A linear actuator is a self-supporting structural system capable of reworking a circular motion generated by a motor into a linear motion alongside an axis. Serving to to produce movements such as the pushing, pulling, raising, lowering or inclination of a load.
The most common use of actuators involves combining them with multi-axis Cartesian robot systems or utilizing them as integral elements of machines.
The primary sectors:
servos and pick-and-place systems in production processes
packaging and palletisation
Indeed, just think of applications resembling plane, laser or plasma reducing machines, the loading and unloading of machined pieces, feeding machining centres in a production line, or moving an industrial anthropomorphic robot alongside an additional exterior axis with a view to develop its range of action.
All of those applications use one or more linear actuators. In keeping with the type of application and the performance that it must assure in terms of precision, load capacity and pace, there are various types of actuators to choose from, and it is typically the type of motion transmission that makes the difference.
There are three predominant types of motion transmission:
rack and pinion
How can you make sure that you choose the appropriate actuator? What variables does an industrial designer tackling a new application have to take into consideration?
As is often the case when talking about linear motion solutions, the important thing is to consider the difficulty from the appropriate viewpoint – namely the application and, above all, the outcomes and efficiency you are expecting. As such, it is price starting by considering the dynamics, stroke length and precision required.
Let’s look at these in detail.
In many areas of business design, resembling packaging, for instance, the calls for made of the designer fairly often need to do with velocity and reducing cycle times.
It is no shock, then, that high dynamics are commonly the starting level when defining a solution.
Belt drives are often the best solution when it involves high dynamics, considering that:
they allow for accelerations of as much as 50 m/s2 and speeds of as much as 5 m/s on strokes of so long as 10-12m
an X-Y-Z portal with belt-pushed axes is typically capable of handling loads starting from extremely small to approximately 200kg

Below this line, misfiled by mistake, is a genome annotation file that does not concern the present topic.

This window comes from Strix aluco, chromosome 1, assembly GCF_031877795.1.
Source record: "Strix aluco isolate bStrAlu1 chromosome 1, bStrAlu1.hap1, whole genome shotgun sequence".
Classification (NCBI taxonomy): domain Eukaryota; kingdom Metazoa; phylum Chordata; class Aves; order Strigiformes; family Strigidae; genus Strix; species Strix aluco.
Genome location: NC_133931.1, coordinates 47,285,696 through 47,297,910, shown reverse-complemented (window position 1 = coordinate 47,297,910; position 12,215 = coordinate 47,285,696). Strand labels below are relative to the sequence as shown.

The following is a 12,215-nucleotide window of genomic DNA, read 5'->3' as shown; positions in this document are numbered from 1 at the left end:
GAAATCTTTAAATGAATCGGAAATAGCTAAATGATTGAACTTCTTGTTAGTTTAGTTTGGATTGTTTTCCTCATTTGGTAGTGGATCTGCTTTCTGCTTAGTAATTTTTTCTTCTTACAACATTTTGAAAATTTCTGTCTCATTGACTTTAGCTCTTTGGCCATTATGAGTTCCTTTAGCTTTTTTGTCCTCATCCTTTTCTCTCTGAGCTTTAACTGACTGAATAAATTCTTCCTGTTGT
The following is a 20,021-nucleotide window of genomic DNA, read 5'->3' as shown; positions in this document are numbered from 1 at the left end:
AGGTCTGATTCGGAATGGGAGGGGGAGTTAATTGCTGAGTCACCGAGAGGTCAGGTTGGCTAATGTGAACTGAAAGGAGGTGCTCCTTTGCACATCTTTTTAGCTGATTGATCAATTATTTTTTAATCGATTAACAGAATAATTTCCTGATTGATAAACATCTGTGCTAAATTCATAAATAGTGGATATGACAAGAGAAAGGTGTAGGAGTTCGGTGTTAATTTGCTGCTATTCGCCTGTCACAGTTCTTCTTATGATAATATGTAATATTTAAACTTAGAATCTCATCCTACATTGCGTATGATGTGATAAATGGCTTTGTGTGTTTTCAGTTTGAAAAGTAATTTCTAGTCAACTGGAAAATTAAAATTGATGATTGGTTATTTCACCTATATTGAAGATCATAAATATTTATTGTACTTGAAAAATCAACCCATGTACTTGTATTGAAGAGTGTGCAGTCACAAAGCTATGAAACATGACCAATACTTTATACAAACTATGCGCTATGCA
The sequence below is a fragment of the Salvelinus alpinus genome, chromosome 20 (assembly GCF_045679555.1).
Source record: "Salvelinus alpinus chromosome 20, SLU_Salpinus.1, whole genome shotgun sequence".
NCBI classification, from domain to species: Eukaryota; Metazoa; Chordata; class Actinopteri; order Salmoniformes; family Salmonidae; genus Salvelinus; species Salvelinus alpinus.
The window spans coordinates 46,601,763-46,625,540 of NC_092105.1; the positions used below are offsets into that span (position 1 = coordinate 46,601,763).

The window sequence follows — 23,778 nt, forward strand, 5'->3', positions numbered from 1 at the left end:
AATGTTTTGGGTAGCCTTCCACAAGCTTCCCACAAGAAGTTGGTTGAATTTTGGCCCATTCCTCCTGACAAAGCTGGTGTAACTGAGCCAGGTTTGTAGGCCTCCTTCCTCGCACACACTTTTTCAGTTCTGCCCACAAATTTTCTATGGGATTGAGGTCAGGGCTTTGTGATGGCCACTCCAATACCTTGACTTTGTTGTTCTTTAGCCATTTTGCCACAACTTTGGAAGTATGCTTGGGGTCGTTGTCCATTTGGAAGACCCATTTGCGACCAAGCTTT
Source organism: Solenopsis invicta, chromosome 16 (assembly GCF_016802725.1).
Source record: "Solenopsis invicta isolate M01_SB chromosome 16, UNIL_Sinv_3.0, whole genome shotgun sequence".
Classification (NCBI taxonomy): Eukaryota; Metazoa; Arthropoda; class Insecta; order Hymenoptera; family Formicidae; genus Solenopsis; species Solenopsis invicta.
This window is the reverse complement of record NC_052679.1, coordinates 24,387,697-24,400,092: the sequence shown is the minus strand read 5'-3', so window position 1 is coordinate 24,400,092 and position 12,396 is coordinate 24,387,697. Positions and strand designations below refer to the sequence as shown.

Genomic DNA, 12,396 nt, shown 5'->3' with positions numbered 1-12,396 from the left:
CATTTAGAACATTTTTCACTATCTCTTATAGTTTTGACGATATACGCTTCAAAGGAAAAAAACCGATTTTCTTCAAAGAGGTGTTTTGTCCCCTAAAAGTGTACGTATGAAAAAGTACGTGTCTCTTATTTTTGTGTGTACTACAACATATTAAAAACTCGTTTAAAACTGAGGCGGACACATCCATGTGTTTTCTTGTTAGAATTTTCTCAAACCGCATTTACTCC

in response to the type of lubrication, these systems can offer significantly lengthy upkeep intervals, thus guaranteeing continuity of production.
Wherever high dynamics are required on strokes longer than 10-12m, actuators with rack and pinion drives are typically a wonderful solution, as they allow for accelerations of up to 10 m/s2 and speeds of as much as 3.5 m/s on potentially infinite strokes.
The selection of a special type of actuator would not guarantee the identical results: a screw system, which is undoubtedly a lot more exact, will surely be too slow and would not be able to handle such lengthy strokes.
Systems created by assembling actuators within the typical X-Y-Z configurations of Cartesian robotics typically, in applications akin to pick-and-place and feeding machining centres along production lines, have very long strokes, which can even reach dozens of metres in length.
Plus, in many cases, these long strokes – which often involve the Y axis – are tasked with dealing with considerably heavy loads, typically hundreds of kilos, as well as numerous vertical Z axes which operate independently.
In these types of applications, the best choice for the Y axis is unquestionably an actuator with a rack and pinion drive, considering that:
thanks to the inflexibleity of the rack and pinion system, they are capable of operating alongside potentially unlimited strokes, all whilst maintaining their inflexibleity, precision and efficiency
actuators with induction-hardened steel racks with inclined tooth which slide along recirculating ball bearing rails or prismatic rails with bearings are capable of dealing with loads of over a thousandkg
the option of putting in a number of carriages, every with its own motor, permits for quite a few unbiased vertical Z axes.
A belt system is good for strokes of up to 10-12m, whilst ball screw actuators are limited – in the case of long strokes – by their critical speed.
If, however, the designer is seeking maximum precision – like in applications such because the meeting of microcomponents or certain types of dealing with within the medical area, for example – then there’s only one clear choice: linear axes with ball screw drives.
Screw-driven linear actuators provide the very best performance from this perspective, with a degree of positioning repeatability as high as ±5 μ. This efficiency can’t be matched by either belt-pushed or screw-driven actuators, which both attain a most degree of positioning repeatability of ±0.05 mm.